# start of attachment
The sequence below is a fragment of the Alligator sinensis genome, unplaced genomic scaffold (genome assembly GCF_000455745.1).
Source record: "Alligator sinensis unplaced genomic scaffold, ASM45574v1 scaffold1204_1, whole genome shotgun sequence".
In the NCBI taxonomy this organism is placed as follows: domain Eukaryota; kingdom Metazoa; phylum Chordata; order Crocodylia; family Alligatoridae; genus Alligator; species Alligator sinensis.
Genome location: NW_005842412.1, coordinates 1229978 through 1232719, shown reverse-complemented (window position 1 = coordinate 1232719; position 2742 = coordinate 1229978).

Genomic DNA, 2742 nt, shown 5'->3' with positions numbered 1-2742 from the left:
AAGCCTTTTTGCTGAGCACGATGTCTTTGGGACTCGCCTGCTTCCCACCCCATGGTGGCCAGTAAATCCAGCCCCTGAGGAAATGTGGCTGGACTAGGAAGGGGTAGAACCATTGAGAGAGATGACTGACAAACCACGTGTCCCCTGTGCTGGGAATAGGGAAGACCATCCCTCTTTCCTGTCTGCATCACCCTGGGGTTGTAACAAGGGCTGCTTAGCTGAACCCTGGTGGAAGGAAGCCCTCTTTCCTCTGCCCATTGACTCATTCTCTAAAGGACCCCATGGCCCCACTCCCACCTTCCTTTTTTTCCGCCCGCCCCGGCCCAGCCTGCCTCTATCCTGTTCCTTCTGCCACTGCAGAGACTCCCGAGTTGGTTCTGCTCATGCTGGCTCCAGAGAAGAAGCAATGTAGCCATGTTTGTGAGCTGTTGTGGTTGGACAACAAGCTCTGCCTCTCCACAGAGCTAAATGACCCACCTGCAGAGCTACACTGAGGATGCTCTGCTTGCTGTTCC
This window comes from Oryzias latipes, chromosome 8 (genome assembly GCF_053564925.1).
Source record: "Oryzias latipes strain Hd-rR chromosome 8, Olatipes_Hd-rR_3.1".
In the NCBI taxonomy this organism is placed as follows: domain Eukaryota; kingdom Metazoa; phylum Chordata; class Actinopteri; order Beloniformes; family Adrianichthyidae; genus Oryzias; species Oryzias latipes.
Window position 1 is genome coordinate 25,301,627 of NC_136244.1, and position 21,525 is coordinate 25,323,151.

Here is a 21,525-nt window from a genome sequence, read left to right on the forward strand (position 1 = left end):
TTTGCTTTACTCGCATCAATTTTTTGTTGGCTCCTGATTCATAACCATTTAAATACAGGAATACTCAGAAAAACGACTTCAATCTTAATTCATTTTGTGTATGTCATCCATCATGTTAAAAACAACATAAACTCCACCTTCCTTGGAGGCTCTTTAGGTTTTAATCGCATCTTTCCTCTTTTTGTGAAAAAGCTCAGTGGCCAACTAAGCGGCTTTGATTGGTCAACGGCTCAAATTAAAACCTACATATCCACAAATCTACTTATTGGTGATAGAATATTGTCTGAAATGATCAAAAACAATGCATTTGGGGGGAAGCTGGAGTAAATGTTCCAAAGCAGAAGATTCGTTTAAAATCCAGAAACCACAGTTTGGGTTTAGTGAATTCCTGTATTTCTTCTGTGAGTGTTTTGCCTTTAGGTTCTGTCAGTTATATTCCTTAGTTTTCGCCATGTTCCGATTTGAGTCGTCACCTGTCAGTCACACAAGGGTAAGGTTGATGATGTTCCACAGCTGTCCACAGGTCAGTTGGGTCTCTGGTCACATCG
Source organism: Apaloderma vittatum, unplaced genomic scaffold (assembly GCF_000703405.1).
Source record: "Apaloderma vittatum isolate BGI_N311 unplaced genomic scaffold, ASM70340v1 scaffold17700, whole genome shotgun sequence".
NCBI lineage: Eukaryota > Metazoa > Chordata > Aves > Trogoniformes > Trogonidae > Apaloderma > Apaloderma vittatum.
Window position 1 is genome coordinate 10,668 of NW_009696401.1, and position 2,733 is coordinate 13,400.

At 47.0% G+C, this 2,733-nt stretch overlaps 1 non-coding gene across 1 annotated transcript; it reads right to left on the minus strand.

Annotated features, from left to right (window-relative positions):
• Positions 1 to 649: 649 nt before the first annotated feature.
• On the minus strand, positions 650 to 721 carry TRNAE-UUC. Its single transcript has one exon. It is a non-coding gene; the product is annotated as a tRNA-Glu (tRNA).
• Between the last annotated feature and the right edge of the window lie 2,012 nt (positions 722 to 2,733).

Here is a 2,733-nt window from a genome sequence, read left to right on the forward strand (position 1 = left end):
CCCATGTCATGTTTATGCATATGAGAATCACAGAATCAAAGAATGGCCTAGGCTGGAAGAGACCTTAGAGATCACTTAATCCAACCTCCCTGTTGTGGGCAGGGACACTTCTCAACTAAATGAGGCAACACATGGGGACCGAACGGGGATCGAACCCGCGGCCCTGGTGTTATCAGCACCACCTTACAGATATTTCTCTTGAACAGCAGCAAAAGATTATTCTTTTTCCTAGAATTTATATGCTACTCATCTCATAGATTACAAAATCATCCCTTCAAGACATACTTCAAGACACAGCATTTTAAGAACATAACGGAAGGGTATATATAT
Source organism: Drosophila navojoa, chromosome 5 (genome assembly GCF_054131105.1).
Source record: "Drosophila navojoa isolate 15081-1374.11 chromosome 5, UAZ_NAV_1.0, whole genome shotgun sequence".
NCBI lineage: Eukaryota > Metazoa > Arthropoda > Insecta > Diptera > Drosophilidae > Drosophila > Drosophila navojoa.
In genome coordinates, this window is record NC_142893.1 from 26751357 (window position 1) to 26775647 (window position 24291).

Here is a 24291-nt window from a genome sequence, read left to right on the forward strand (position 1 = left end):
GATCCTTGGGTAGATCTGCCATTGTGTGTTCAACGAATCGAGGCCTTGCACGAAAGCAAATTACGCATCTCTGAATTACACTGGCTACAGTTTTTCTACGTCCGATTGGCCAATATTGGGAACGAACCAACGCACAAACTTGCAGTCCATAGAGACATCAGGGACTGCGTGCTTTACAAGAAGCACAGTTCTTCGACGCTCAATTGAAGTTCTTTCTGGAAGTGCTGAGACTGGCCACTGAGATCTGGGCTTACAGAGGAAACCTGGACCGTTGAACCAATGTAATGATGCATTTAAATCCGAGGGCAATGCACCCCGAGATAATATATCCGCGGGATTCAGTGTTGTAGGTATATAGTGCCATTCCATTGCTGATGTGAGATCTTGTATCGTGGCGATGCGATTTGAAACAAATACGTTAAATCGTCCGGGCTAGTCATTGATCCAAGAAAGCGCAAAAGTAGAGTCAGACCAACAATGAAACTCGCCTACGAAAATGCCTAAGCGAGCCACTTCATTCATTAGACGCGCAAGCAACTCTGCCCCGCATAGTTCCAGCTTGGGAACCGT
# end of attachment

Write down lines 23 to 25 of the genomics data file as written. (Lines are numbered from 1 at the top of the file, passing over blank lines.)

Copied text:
CCCATGTCATGTTTATGCATATGAGAATCACAGAATCAAAGAATGGCCTAGGCTGGAAGAGACCTTAGAGATCACTTAATCCAACCTCCCTGTTGTGGGCAGGGACACTTCTCAACTAAATGAGGCAACACATGGGGACCGAACGGGGATCGAACCCGCGGCCCTGGTGTTATCAGCACCACCTTACAGATATTTCTCTTGAACAGCAGCAAAAGATTATTCTTTTTCCTAGAATTTATATGCTACTCATCTCATAGATTACAAAATCATCCCTTCAAGACATACTTCAAGACACAGCATTTTAAGAACATAACGGAAGGGTATATATAT
Source organism: Drosophila navojoa, chromosome 5 (genome assembly GCF_054131105.1).
Source record: "Drosophila navojoa isolate 15081-1374.11 chromosome 5, UAZ_NAV_1.0, whole genome shotgun sequence".